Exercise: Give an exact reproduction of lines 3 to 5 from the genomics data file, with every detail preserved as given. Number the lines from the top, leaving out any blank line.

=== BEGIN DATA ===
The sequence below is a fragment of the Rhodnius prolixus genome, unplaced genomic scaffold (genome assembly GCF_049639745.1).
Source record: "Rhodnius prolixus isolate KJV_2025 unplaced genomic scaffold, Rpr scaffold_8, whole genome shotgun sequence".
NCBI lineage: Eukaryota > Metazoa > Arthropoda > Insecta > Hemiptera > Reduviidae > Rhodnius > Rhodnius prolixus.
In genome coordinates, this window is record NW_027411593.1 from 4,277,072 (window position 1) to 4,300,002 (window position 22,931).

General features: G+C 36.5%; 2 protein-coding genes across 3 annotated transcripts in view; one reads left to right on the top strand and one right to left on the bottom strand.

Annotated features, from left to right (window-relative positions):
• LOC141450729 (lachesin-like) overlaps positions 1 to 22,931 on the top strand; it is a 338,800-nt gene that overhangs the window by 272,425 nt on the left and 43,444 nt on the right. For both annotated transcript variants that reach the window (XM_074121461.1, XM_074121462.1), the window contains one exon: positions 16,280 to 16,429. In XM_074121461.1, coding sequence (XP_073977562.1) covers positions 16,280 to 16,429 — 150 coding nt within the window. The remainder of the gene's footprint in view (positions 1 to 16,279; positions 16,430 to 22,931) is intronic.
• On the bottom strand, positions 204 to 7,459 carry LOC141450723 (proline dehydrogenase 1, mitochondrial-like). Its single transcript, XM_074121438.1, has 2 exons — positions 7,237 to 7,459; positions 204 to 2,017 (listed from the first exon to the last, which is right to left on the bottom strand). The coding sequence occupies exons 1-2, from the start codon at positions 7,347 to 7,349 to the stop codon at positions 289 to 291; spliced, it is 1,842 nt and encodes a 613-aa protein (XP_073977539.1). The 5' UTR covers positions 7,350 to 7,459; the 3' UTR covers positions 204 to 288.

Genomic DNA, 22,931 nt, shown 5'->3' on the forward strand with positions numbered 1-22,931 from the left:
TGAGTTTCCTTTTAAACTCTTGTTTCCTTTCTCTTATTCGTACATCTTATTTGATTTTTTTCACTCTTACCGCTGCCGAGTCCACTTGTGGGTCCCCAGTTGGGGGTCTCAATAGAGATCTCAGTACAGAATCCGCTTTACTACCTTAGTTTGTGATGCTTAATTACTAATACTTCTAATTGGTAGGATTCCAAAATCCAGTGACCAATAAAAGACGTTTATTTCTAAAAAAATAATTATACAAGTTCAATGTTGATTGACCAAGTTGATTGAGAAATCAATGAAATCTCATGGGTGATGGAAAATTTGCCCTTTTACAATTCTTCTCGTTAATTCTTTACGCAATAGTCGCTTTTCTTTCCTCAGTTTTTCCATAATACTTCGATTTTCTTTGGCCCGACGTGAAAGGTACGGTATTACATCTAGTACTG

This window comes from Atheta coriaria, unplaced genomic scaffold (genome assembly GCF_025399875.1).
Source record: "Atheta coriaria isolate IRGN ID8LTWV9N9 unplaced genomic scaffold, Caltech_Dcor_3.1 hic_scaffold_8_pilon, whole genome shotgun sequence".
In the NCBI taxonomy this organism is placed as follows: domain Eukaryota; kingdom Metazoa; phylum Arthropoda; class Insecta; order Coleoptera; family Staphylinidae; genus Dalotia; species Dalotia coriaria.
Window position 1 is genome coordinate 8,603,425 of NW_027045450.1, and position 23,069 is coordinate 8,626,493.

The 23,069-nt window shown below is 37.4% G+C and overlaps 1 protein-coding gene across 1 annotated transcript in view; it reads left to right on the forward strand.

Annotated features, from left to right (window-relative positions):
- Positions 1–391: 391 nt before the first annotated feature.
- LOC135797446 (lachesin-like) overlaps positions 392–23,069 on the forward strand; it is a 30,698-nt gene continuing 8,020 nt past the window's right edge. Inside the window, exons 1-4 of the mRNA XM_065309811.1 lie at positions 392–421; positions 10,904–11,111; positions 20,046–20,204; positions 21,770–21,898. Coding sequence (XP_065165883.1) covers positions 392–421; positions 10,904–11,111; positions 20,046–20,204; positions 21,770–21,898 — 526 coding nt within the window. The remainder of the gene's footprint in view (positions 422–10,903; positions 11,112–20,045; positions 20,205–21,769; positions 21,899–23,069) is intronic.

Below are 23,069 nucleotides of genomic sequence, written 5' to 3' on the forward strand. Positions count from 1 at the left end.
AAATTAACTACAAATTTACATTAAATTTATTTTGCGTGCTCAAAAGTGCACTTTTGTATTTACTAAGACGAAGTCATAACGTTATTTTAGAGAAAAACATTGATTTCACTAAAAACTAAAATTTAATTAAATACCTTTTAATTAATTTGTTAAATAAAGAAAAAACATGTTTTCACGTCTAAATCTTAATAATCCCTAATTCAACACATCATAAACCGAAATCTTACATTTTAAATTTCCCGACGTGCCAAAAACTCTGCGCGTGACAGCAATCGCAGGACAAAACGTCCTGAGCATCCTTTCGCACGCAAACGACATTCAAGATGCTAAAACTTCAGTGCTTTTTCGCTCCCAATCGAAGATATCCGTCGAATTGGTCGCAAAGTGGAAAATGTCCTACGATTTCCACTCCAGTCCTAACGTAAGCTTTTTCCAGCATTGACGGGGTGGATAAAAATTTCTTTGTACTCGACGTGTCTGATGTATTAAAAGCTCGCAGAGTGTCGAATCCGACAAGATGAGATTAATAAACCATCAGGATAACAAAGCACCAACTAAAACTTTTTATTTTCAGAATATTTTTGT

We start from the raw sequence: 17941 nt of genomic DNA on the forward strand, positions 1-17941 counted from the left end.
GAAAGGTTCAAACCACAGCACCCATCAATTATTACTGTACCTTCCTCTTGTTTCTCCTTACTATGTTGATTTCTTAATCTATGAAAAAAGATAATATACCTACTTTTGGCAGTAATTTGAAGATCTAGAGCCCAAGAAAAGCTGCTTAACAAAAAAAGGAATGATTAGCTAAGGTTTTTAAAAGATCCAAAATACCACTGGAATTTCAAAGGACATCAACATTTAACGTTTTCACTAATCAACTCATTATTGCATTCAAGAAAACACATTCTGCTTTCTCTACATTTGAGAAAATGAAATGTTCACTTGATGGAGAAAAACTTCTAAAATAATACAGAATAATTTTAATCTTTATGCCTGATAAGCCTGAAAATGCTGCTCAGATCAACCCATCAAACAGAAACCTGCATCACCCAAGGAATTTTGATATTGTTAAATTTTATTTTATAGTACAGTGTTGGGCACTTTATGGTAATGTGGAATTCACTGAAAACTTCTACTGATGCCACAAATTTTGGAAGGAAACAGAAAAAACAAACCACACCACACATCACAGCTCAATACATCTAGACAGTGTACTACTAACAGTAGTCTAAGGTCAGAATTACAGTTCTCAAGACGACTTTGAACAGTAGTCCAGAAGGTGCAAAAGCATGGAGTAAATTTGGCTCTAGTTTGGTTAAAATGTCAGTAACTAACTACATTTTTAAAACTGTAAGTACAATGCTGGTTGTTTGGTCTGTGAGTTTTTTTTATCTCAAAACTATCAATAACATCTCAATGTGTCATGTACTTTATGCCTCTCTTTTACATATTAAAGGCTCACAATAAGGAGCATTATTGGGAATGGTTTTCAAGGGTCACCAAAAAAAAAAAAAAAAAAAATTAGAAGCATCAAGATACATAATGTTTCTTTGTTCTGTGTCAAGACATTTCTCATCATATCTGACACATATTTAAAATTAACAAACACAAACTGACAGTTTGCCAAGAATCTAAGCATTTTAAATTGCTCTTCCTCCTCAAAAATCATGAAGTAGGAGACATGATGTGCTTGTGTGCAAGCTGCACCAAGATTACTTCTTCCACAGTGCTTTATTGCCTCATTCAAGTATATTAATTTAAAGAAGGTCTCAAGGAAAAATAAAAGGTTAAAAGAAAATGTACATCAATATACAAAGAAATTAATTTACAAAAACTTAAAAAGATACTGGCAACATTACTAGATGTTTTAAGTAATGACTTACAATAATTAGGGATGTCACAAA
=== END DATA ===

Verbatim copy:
NCBI lineage: Eukaryota > Metazoa > Arthropoda > Insecta > Hemiptera > Reduviidae > Rhodnius > Rhodnius prolixus.
In genome coordinates, this window is record NW_027411593.1 from 4,277,072 (window position 1) to 4,300,002 (window position 22,931).

General features: G+C 36.5%; 2 protein-coding genes across 3 annotated transcripts in view; one reads left to right on the top strand and one right to left on the bottom strand.